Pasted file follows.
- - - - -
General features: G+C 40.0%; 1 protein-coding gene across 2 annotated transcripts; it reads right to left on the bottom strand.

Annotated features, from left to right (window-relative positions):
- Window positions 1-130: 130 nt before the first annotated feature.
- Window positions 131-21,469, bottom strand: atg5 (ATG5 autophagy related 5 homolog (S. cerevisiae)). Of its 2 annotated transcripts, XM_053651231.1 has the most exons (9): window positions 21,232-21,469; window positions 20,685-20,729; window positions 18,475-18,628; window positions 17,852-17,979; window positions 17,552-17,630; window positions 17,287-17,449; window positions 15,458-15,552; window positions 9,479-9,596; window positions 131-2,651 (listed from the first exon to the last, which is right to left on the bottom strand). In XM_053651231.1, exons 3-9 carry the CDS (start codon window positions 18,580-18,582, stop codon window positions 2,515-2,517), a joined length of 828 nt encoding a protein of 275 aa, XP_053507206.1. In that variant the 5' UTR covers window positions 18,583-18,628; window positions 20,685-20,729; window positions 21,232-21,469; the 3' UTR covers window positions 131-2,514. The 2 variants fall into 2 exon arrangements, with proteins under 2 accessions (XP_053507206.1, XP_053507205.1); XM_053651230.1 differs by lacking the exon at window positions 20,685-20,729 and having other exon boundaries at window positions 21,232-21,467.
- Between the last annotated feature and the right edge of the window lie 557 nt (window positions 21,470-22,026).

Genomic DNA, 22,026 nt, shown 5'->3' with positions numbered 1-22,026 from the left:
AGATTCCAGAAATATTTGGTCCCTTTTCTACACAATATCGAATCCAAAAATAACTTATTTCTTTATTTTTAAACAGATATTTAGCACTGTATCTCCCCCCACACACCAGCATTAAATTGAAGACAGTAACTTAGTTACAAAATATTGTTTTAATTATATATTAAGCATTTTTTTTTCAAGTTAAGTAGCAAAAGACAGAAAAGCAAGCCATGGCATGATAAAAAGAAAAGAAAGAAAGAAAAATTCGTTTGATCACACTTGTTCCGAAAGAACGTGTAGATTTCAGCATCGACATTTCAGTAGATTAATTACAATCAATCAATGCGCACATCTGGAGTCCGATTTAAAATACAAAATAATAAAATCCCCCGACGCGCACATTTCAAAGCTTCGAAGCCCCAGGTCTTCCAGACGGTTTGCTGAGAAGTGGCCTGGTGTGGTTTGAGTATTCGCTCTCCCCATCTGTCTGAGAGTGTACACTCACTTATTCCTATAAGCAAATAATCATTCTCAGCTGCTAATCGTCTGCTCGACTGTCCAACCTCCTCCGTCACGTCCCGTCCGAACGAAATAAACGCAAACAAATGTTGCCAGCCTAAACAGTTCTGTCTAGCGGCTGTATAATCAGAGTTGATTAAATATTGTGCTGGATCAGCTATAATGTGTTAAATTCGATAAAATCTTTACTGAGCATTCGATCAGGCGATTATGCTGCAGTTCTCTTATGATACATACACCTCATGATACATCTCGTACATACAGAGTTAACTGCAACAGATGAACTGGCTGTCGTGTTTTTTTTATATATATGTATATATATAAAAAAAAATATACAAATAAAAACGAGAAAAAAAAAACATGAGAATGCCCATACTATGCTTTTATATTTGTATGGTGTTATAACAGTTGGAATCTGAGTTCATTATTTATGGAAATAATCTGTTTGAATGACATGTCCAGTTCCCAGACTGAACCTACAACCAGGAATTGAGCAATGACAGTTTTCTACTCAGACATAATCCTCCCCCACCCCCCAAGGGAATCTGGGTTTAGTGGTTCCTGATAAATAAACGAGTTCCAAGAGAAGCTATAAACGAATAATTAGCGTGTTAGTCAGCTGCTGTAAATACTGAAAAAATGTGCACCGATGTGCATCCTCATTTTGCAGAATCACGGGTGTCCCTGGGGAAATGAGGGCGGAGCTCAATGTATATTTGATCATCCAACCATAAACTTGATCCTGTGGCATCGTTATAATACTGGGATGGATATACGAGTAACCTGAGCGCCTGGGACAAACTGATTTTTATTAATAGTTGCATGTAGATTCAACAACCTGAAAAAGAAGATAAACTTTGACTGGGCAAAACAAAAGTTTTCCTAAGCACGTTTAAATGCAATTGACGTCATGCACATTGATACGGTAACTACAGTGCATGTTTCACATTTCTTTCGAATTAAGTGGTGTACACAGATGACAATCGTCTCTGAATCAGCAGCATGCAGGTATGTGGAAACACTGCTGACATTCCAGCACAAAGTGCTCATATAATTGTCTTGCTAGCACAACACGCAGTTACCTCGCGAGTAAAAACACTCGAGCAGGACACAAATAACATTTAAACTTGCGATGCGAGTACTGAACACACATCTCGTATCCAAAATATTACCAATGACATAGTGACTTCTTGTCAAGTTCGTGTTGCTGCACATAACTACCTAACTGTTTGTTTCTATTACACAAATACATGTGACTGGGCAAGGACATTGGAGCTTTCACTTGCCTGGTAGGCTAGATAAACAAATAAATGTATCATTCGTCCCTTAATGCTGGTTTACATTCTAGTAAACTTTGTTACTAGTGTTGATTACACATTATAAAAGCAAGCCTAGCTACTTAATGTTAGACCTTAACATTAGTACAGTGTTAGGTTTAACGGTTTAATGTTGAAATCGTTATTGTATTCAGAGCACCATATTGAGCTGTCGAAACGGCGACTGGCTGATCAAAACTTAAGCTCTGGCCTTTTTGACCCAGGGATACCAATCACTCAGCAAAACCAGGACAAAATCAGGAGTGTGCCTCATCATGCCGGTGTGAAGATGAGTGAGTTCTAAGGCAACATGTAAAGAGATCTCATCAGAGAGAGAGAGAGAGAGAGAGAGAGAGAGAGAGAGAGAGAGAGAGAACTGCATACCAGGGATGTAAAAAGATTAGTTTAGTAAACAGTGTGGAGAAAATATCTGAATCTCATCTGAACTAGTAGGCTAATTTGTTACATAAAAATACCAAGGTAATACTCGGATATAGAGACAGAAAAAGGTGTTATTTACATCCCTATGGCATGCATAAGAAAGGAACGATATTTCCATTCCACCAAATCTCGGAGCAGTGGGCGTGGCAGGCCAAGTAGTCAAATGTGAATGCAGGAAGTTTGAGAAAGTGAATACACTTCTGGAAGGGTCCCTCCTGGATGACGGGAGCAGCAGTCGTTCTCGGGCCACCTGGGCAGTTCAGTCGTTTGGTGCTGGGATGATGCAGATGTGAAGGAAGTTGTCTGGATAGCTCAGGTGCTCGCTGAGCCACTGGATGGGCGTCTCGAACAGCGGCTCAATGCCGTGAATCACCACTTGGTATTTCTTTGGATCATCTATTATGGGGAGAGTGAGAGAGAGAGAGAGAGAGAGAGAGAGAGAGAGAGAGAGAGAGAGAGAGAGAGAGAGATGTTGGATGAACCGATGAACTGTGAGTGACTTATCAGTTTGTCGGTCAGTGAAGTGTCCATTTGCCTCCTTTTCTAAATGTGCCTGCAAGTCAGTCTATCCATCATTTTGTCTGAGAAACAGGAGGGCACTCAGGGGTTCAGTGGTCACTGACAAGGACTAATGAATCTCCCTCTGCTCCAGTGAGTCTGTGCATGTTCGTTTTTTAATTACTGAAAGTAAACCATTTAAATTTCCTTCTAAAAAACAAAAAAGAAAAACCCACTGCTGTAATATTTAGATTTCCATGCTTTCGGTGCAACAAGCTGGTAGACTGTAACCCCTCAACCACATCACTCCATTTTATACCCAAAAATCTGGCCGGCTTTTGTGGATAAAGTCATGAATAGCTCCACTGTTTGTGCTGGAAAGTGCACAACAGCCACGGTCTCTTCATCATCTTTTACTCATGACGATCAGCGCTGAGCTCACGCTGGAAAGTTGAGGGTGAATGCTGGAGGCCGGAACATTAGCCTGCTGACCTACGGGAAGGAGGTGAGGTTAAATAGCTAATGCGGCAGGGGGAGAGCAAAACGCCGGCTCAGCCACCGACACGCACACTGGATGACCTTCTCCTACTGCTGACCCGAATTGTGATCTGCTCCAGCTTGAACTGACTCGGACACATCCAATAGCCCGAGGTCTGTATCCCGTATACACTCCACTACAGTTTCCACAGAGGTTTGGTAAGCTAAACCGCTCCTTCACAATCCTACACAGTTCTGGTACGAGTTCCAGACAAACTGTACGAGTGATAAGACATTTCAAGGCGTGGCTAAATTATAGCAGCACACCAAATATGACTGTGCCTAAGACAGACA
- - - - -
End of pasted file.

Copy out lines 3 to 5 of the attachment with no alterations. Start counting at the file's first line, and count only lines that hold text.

- Window positions 1-130: 130 nt before the first annotated feature.
- Window positions 131-21,469, bottom strand: atg5 (ATG5 autophagy related 5 homolog (S. cerevisiae)). Of its 2 annotated transcripts, XM_053651231.1 has the most exons (9): window positions 21,232-21,469; window positions 20,685-20,729; window positions 18,475-18,628; window positions 17,852-17,979; window positions 17,552-17,630; window positions 17,287-17,449; window positions 15,458-15,552; window positions 9,479-9,596; window positions 131-2,651 (listed from the first exon to the last, which is right to left on the bottom strand). In XM_053651231.1, exons 3-9 carry the CDS (start codon window positions 18,580-18,582, stop codon window positions 2,515-2,517), a joined length of 828 nt encoding a protein of 275 aa, XP_053507206.1. In that variant the 5' UTR covers window positions 18,583-18,628; window positions 20,685-20,729; window positions 21,232-21,469; the 3' UTR covers window positions 131-2,514. The 2 variants fall into 2 exon arrangements, with proteins under 2 accessions (XP_053507206.1, XP_053507205.1); XM_053651230.1 differs by lacking the exon at window positions 20,685-20,729 and having other exon boundaries at window positions 21,232-21,467.
- Between the last annotated feature and the right edge of the window lie 557 nt (window positions 21,470-22,026).